Chapter 20 of NHR deals with copyright. It is the author’s responsibility to obtain permission to use any copyright material within their work. The Society of Authors has published some useful advice on the subject (PDF).

However, whilst the concept of “fair dealing” does, in theory, allow short quotations to be used without permission, it is always advisable to seek permission nonetheless. The Publishers Association issued the following advice (PDF):

Previous industry rules of thumb that extracts of up to 400 words are somehow “safe” are now misleading and positively dangerous. The only safe general rule is that quoted by one judge many years ago: “If it’s worth copying, it’s prima facie worth protecting.”

The scope of copyright exceptions that were introduced to UK law in 2014 (such as for quotation or parody) has not yet been tested in court, so it is not possible to provide examples of what would constitute fair dealing. Bear in mind, also, that your book will almost certainly be published overseas in addition to the UK, so copyright exceptions available under UK law cannot necessarily be relied upon.

Therefore you must obtain permission from the copyright holder to use any material, no matter how short, including poetry, prose and images, and forward copies of letters or emails granting permission to us. You might find it helpful to maintain a spreadsheet detailing the location, rights holder, extent and request status of any third-party extracts used in your manuscript. When requesting permission for shorter extracts of prose, the following wording may be useful:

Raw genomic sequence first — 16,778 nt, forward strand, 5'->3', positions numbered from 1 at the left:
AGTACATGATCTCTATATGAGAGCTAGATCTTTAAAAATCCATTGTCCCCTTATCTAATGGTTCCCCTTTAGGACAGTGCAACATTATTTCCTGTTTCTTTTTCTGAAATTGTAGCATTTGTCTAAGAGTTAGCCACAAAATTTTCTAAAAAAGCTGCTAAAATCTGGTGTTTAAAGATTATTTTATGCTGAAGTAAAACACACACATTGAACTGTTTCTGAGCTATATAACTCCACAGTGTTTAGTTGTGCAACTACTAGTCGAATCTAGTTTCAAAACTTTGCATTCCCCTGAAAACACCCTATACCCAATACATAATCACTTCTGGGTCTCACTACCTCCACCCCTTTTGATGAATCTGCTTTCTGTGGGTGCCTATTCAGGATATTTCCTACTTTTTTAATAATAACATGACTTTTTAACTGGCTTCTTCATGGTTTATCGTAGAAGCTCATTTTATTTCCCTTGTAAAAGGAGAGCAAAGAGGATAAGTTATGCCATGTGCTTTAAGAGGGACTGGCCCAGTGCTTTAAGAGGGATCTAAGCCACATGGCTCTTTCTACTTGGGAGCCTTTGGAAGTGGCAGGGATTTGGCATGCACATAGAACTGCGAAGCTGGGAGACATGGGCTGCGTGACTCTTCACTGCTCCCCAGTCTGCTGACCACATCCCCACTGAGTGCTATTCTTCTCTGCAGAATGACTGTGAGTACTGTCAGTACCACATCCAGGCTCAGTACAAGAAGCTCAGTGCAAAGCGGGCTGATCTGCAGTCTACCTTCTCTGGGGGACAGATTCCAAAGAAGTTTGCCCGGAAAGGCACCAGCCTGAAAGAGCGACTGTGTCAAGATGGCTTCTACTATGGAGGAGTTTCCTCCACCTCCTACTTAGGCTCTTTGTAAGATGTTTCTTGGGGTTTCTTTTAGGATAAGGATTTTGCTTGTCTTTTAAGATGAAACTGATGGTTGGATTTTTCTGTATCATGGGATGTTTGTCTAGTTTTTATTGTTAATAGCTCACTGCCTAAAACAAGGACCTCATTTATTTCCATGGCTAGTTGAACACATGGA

Dear Publisher, I wish to quote X words from Title of Work in my forthcoming book Title of Book, to be published by Sacristy Press as a paperback and e-book. Please could you confirm that this falls within fair dealing.

Biblical extracts can usually be quoted without seeking permission if they fall within certain thresholds, so long as copyright statements are included on the imprint page; details can usually be found on the publishers’ websites. The exceptions to this rule are the Authorised Version (King James Version) and the Book of Common Prayer, both of which are protected under Crown Copyright and will require written permission for use from the Crown’s Patentee, Cambridge University Press. If you work includes biblical quotations, please advise us which version(s) are quoted when you submit your manuscript.

If in doubt about permissions, ask us. We will do our best to help obtain permissions where possible, especially if rights-holders are not forthcoming within a reasonable period of time or can’t be located.

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